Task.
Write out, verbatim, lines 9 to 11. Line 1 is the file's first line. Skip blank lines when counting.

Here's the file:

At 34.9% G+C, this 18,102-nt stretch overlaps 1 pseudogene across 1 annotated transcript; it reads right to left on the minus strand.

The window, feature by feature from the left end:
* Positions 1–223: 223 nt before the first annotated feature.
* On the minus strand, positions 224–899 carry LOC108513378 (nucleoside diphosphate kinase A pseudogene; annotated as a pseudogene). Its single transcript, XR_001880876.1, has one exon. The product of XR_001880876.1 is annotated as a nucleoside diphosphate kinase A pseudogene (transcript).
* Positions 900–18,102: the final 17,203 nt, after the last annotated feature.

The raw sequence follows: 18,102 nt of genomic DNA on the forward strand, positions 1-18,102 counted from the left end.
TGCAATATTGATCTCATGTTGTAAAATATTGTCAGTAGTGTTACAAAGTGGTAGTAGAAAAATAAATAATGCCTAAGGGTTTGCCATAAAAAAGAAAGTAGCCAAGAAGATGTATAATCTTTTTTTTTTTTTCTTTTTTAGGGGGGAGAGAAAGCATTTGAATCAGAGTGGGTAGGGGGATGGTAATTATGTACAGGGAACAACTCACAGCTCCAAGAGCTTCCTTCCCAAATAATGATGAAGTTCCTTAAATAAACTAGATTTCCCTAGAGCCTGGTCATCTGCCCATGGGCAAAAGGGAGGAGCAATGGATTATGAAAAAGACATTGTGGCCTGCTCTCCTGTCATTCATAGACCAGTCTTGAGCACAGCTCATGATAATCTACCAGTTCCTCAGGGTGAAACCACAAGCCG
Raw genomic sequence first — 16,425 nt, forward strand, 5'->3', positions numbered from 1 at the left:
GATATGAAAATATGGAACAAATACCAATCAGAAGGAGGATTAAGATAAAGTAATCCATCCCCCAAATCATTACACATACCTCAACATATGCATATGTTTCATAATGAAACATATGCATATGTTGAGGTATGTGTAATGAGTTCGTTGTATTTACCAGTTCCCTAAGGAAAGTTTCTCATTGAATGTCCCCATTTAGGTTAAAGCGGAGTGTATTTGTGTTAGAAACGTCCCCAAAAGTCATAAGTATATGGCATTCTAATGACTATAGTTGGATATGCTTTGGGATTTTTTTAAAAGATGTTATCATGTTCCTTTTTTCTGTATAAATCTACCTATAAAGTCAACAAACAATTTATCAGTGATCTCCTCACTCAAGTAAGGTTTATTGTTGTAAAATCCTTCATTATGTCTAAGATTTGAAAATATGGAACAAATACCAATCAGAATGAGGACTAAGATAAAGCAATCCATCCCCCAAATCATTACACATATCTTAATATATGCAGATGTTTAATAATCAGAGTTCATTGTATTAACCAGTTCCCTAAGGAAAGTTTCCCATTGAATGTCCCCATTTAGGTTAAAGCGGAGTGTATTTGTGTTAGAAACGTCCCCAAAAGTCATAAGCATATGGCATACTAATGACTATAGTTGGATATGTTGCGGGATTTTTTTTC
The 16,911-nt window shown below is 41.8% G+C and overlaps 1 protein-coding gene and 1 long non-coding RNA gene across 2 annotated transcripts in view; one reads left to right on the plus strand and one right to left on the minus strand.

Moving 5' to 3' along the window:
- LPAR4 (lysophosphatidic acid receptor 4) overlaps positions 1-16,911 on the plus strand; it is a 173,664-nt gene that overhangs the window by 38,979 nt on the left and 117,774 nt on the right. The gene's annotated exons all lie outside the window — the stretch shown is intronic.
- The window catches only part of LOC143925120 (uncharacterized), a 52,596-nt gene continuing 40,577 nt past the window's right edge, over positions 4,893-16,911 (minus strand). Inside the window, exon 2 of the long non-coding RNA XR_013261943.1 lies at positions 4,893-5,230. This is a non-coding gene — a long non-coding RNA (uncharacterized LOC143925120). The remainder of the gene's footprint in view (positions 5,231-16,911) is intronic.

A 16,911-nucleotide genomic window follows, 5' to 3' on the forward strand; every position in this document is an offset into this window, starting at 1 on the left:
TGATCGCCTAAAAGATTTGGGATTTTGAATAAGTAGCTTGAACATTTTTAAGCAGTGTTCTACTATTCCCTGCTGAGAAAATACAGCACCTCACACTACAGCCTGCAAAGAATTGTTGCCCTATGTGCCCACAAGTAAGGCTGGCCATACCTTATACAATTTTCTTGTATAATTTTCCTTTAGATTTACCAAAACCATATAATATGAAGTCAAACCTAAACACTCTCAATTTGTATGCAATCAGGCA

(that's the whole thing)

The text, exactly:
GATATGAAAATATGGAACAAATACCAATCAGAAGGAGGATTAAGATAAAGTAATCCATCCCCCAAATCATTACACATACCTCAACATATGCATATGTTTCATAATGAAACATATGCATATGTTGAGGTATGTGTAATGAGTTCGTTGTATTTACCAGTTCCCTAAGGAAAGTTTCTCATTGAATGTCCCCATTTAGGTTAAAGCGGAGTGTATTTGTGTTAGAAACGTCCCCAAAAGTCATAAGTATATGGCATTCTAATGACTATAGTTGGATATGCTTTGGGATTTTTTTAAAAGATGTTATCATGTTCCTTTTTTCTGTATAAATCTACCTATAAAGTCAACAAACAATTTATCAGTGATCTCCTCACTCAAGTAAGGTTTATTGTTGTAAAATCCTTCATTATGTCTAAGATTTGAAAATATGGAACAAATACCAATCAGAATGAGGACTAAGATAAAGCAATCCATCCCCCAAATCATTACACATATCTTAATATATGCAGATGTTTAATAATCAGAGTTCATTGTATTAACCAGTTCCCTAAGGAAAGTTTCCCATTGAATGTCCCCATTTAGGTTAAAGCGGAGTGTATTTGTGTTAGAAACGTCCCCAAAAGTCATAAGCATATGGCATACTAATGACTATAGTTGGATATGTTGCGGGATTTTTTTTC
The 16,911-nt window shown below is 41.8% G+C and overlaps 1 protein-coding gene and 1 long non-coding RNA gene across 2 annotated transcripts in view; one reads left to right on the plus strand and one right to left on the minus strand.

Moving 5' to 3' along the window: